Study

Experimental reintroduction of red-cockaded woodpeckers

  • Published source details Rudolph D.C., Conner R.N., Carrie D.K. & Schaefer R.R. (1992) Experimental reintroduction of red-cockaded woodpeckers. The Auk, 109, 914-916.

Actions

This study is summarised as evidence for the following.

Action Category

Translocate woodpeckers

Action Link
Bird Conservation

Provide artificial nesting sites for woodpeckers

Action Link
Bird Conservation
  1. Translocate woodpeckers

    A small trial at two open pine woodland sites in Texas, USA (Rudolph et al. 1992), found that, of five translocated red-cockaded woodpeckers Picoides borealis, four remained in their release sites. One pair were moved less than 4 km within the same forest block in February 1991 and the male returned to his original group the next day. The female remained and after a second male (from another forest block) was released the pair nested successfully in both 1991 and 1992. The second pair were translocated from separate sites, released in February 1992 and appeared to remain in the area, using artificial nesting cavities (see ‘Provide artificial nesting sites’ for details). Birds were captured at their roost cavities, transported to the release site and placed in tree cavities approximately 20 m apart. Wire mesh was placed over the cavity entrances until the birds were released at dawn. Prior to translocation, resin wells at the release site were reopened and potential competitors for cavities (e.g. southern flying squirrels Glaucomys volans and red-bellied woodpeckers Melanerpes carolinus) were removed (see ‘Reduce inter-specific competition for nest sites by removing or excluding competitor species’ for details of similar removal programmes).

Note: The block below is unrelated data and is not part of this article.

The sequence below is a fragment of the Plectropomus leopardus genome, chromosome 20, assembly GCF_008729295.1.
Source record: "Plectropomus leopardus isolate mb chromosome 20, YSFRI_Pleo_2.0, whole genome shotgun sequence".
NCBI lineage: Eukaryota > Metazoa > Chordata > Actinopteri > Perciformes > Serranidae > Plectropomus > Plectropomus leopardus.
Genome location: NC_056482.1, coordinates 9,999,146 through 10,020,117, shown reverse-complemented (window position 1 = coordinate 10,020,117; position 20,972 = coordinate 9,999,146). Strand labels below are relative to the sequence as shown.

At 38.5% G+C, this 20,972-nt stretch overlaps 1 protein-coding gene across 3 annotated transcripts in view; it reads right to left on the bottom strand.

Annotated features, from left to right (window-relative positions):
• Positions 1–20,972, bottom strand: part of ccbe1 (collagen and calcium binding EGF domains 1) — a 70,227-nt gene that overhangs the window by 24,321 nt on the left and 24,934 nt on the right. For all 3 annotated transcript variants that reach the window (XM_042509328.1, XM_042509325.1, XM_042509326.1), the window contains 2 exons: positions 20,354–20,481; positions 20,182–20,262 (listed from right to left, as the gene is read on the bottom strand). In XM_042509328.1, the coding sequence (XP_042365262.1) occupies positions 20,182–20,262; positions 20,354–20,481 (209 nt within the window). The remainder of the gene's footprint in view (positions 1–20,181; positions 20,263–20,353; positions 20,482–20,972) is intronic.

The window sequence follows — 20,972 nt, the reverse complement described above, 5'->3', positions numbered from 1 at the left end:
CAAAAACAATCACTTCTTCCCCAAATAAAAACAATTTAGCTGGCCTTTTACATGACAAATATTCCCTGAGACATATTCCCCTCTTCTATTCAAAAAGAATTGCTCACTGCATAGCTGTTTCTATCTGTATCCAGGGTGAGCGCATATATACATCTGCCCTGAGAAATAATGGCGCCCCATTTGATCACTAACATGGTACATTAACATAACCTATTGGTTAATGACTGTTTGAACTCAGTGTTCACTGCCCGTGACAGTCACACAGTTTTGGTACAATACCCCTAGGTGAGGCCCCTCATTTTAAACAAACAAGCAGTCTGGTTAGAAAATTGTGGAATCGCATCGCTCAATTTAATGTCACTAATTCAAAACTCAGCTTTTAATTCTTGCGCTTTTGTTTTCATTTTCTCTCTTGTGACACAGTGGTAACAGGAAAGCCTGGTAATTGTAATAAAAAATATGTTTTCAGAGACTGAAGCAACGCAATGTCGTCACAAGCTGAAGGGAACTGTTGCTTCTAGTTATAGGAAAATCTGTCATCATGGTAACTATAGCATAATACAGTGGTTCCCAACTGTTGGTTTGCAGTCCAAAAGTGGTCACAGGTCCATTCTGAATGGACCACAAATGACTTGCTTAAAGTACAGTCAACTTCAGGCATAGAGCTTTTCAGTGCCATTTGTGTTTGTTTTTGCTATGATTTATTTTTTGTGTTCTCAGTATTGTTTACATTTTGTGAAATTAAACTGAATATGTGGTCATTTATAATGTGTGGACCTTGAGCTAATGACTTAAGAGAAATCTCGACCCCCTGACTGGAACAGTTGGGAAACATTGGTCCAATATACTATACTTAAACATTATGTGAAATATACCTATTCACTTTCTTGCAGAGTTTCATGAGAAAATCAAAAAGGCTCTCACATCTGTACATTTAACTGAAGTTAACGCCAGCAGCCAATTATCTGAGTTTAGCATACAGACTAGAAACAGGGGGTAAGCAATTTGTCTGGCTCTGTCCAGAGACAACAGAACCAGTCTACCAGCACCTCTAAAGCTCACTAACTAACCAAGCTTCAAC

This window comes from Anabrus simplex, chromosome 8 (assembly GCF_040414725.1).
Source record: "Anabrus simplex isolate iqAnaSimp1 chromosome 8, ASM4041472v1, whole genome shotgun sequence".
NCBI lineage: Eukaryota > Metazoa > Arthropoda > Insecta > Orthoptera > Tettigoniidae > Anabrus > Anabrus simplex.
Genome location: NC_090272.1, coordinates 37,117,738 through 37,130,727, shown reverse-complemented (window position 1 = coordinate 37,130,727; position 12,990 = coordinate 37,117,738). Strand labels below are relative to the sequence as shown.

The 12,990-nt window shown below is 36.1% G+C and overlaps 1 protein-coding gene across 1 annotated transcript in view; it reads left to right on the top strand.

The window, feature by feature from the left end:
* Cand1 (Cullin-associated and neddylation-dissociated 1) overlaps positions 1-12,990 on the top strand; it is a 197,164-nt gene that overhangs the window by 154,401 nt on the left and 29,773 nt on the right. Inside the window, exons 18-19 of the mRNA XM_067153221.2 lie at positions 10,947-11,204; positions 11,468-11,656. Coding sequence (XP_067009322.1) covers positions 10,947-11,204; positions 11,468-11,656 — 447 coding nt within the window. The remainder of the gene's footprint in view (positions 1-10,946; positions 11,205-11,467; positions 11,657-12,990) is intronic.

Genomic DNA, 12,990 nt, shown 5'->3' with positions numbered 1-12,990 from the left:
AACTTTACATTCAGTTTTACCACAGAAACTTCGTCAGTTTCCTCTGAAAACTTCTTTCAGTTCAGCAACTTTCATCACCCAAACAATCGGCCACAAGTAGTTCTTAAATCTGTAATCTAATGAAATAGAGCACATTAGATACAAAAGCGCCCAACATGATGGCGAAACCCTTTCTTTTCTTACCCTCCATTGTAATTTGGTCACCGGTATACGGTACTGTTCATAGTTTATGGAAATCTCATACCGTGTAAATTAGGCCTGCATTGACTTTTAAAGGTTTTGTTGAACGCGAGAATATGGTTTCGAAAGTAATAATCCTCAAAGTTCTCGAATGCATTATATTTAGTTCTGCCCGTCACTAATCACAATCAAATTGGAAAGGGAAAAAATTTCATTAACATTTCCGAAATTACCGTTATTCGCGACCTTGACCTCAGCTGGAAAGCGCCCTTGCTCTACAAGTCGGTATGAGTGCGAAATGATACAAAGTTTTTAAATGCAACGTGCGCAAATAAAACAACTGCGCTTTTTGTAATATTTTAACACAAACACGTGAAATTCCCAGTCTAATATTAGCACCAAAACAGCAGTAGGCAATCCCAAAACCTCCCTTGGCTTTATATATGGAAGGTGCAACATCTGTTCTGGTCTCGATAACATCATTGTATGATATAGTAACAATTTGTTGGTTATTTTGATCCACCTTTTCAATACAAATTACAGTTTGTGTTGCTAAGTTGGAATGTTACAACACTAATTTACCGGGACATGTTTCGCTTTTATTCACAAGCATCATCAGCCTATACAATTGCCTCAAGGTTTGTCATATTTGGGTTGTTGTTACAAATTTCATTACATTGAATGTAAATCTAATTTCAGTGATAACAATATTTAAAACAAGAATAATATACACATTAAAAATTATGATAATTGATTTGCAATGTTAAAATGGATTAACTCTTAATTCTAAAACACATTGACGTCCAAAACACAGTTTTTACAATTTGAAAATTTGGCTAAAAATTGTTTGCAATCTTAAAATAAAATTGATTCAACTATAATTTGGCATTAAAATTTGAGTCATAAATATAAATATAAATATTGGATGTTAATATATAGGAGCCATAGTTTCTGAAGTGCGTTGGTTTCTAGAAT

2. Provide artificial nesting sites for woodpeckers

    A small trial at two open pine woodland sites in Texas, USA (Rudolph et al. 1992), found that all four translocated red-cockaded woodpeckers Picoides borealis that remained at two release sites (see ‘Translocate individuals’ for details) used artificial nesting cavities provided at the release sites.

     

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